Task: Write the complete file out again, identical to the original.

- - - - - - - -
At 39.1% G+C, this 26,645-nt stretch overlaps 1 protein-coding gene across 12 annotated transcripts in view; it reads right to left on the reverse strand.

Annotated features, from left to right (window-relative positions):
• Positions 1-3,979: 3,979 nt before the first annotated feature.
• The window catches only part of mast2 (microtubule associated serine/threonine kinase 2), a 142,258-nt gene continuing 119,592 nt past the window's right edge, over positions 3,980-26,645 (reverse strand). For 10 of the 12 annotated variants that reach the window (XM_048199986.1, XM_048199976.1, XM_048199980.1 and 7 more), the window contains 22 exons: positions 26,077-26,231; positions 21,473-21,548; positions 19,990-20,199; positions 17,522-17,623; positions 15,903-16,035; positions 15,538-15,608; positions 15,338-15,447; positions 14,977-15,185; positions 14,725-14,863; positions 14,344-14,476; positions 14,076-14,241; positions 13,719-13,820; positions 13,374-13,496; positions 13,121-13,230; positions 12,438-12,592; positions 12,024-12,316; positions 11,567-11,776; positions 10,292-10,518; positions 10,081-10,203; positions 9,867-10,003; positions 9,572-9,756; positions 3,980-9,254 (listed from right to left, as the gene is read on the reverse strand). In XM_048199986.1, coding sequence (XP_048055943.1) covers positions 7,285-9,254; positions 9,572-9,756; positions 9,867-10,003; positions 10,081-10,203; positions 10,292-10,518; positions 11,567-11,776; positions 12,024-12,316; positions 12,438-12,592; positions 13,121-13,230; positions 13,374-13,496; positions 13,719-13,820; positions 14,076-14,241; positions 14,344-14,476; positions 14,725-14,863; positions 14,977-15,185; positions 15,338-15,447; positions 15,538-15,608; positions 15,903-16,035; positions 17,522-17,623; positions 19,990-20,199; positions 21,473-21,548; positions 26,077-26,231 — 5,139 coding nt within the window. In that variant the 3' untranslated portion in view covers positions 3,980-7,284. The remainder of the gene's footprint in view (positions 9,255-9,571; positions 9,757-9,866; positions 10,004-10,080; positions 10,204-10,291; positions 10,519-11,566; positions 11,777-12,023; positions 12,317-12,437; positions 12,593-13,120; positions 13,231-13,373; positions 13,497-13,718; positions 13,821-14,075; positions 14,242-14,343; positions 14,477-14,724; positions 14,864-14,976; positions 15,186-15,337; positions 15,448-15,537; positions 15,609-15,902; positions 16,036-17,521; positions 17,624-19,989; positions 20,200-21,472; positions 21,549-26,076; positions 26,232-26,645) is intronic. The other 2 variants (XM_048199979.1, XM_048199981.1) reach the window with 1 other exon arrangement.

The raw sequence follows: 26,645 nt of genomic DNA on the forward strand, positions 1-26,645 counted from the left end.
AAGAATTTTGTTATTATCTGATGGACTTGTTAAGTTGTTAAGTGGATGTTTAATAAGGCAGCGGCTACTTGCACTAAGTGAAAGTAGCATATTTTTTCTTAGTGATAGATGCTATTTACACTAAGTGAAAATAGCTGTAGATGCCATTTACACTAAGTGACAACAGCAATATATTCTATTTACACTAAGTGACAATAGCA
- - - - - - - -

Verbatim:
At 39.1% G+C, this 26,645-nt stretch overlaps 1 protein-coding gene across 12 annotated transcripts in view; it reads right to left on the reverse strand.

Annotated features, from left to right (window-relative positions):
• Positions 1-3,979: 3,979 nt before the first annotated feature.
• The window catches only part of mast2 (microtubule associated serine/threonine kinase 2), a 142,258-nt gene continuing 119,592 nt past the window's right edge, over positions 3,980-26,645 (reverse strand). For 10 of the 12 annotated variants that reach the window (XM_048199986.1, XM_048199976.1, XM_048199980.1 and 7 more), the window contains 22 exons: positions 26,077-26,231; positions 21,473-21,548; positions 19,990-20,199; positions 17,522-17,623; positions 15,903-16,035; positions 15,538-15,608; positions 15,338-15,447; positions 14,977-15,185; positions 14,725-14,863; positions 14,344-14,476; positions 14,076-14,241; positions 13,719-13,820; positions 13,374-13,496; positions 13,121-13,230; positions 12,438-12,592; positions 12,024-12,316; positions 11,567-11,776; positions 10,292-10,518; positions 10,081-10,203; positions 9,867-10,003; positions 9,572-9,756; positions 3,980-9,254 (listed from right to left, as the gene is read on the reverse strand). In XM_048199986.1, coding sequence (XP_048055943.1) covers positions 7,285-9,254; positions 9,572-9,756; positions 9,867-10,003; positions 10,081-10,203; positions 10,292-10,518; positions 11,567-11,776; positions 12,024-12,316; positions 12,438-12,592; positions 13,121-13,230; positions 13,374-13,496; positions 13,719-13,820; positions 14,076-14,241; positions 14,344-14,476; positions 14,725-14,863; positions 14,977-15,185; positions 15,338-15,447; positions 15,538-15,608; positions 15,903-16,035; positions 17,522-17,623; positions 19,990-20,199; positions 21,473-21,548; positions 26,077-26,231 — 5,139 coding nt within the window. In that variant the 3' untranslated portion in view covers positions 3,980-7,284. The remainder of the gene's footprint in view (positions 9,255-9,571; positions 9,757-9,866; positions 10,004-10,080; positions 10,204-10,291; positions 10,519-11,566; positions 11,777-12,023; positions 12,317-12,437; positions 12,593-13,120; positions 13,231-13,373; positions 13,497-13,718; positions 13,821-14,075; positions 14,242-14,343; positions 14,477-14,724; positions 14,864-14,976; positions 15,186-15,337; positions 15,448-15,537; positions 15,609-15,902; positions 16,036-17,521; positions 17,624-19,989; positions 20,200-21,472; positions 21,549-26,076; positions 26,232-26,645) is intronic. The other 2 variants (XM_048199979.1, XM_048199981.1) reach the window with 1 other exon arrangement.

The raw sequence follows: 26,645 nt of genomic DNA on the forward strand, positions 1-26,645 counted from the left end.
AAGAATTTTGTTATTATCTGATGGACTTGTTAAGTTGTTAAGTGGATGTTTAATAAGGCAGCGGCTACTTGCACTAAGTGAAAGTAGCATATTTTTTCTTAGTGATAGATGCTATTTACACTAAGTGAAAATAGCTGTAGATGCCATTTACACTAAGTGACAACAGCAATATATTCTATTTACACTAAGTGACAATAGCA